Goal. The goal of this project is to evaluate queries on databases with ongoing time intervals to results that remain valid as time passes by. This allows using the query results as materialized views and it enables evaluating queries that cannot be correctly answered with state-of-the-art approaches.
Data that are associated with time intervals that denote the validity period of the data are present in many real-world applications. Examples include employment contracts, insurance policies, and telecommunication contracts. A contract often has a fixed start date and an end date that keeps increasing as time advances until the contract is modified or terminated. We say that the end date is ongoing. A typical example of an ongoing end date is now. Now as the end date denotes that the contract is valid until the present time. Since the present time continuously changes, the validity period of the contract does so as well.
Example. Consider the two types of employment contracts: fixed-term contracts and open-ended contracts. In a university, doctoral students have fixed-term contracts, i.e., contracts with a fixed start and a fixed end date, while professors have open-ended contracts, i.e., the start date is fixed and the end date is ongoing. An excerpt of employment contracts is given in relation E, which consists of the three attributes the name N of the employee, the employee's salary S, and the time interval VT of the employment.
John has a fixed-term contract and is employed with a salary of 60k from 2017/04 until 2020/01. Jane has an open-ended contract (indicated by the ongoing end point now in VT) and will be employed with a salary of 80k from 2017/09 onwards. The valid time of Jane's employment depends on the present time. At present time t = 2017/10, Jane is employed from 2017/09 until 2017/10 and at time t = 2017/11, she is employed from 2017/09 until 2017/11.
The state-of-the-art approaches evaluate queries on relations with ongoing time intervals to results that are only valid at the time the query was issued. Thus, these query results get immediately outdated as time passes by. As a consequence, using these results within materialized views requires re-evaluating the query whenever time advances to keep the view valid. Queries like the query “Determine for each project the employees who can work at the project from the project's start date onwards.” cannot be correctly answered.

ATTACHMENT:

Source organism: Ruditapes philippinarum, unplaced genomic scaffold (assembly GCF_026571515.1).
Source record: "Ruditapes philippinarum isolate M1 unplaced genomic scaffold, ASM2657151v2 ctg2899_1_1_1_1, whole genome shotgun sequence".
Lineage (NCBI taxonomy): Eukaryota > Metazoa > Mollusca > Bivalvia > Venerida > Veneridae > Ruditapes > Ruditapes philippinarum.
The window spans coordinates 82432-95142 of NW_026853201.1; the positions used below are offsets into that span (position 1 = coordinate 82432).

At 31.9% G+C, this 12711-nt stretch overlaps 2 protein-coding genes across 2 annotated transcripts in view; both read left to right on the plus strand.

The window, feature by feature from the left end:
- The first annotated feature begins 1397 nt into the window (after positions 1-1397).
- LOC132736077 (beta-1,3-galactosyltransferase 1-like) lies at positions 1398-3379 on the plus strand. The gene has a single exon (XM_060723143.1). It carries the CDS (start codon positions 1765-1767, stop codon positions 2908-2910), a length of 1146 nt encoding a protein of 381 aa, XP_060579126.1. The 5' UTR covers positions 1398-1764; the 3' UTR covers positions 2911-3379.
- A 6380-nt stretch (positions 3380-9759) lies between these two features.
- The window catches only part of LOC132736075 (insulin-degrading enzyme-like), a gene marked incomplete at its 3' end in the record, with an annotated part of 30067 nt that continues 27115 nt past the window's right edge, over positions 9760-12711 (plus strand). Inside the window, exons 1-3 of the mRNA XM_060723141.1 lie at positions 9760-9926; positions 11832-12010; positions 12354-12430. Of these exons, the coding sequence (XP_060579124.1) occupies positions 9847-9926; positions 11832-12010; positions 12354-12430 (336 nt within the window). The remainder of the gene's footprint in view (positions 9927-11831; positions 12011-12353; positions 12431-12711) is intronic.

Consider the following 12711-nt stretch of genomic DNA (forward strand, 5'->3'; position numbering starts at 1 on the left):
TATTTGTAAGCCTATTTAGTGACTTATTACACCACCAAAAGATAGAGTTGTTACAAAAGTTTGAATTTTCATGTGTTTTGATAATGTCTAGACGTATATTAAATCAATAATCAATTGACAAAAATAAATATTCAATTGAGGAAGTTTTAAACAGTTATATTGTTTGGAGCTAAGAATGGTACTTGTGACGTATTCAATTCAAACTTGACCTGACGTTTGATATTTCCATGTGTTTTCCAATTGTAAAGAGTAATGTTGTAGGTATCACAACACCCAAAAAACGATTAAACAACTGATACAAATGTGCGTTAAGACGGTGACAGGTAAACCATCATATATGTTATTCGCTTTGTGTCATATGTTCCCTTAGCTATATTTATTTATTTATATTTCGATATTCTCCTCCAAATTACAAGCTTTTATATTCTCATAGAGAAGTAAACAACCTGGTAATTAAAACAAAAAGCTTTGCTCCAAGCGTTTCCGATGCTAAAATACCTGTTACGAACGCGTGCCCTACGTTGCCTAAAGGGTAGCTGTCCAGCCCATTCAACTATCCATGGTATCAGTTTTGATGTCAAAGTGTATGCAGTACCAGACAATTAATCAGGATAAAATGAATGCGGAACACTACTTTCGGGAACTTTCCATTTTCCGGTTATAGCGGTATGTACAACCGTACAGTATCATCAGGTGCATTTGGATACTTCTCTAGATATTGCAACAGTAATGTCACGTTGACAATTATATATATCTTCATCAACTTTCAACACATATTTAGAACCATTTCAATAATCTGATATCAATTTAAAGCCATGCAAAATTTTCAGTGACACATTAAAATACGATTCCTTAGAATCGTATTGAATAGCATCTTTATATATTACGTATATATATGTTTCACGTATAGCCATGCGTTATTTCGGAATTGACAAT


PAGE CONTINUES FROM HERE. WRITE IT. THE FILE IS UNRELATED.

Example. Consider the query “Determine the employees who can work at a project with period PT = [2017/10, 2019/10) from the project's start date onwards.” applied to employment relation E. The query evaluated at the three present times t = 2017/09, t = 2017/10, and t = 2017/11 is shown in the following.
At present times 2017/09 and 2017/10 it is not observable that employee Ann can work at the project from its start date onwards. At present time 2017/11, it is observable that Ann can, indeed, work on the project. The reason why employee Ann is observable in the result at some present times and not at others is that the predicate PT.start ∈ VT evaluates to true only at some present times.
To evaluate queries to results that remain valid when time passes by, we provide solutions for the three key challenges
- the computation of query results without instantiating ongoing time points,
- the representation of the query results that remain valid, and
- the intuitive interpretation of these query results.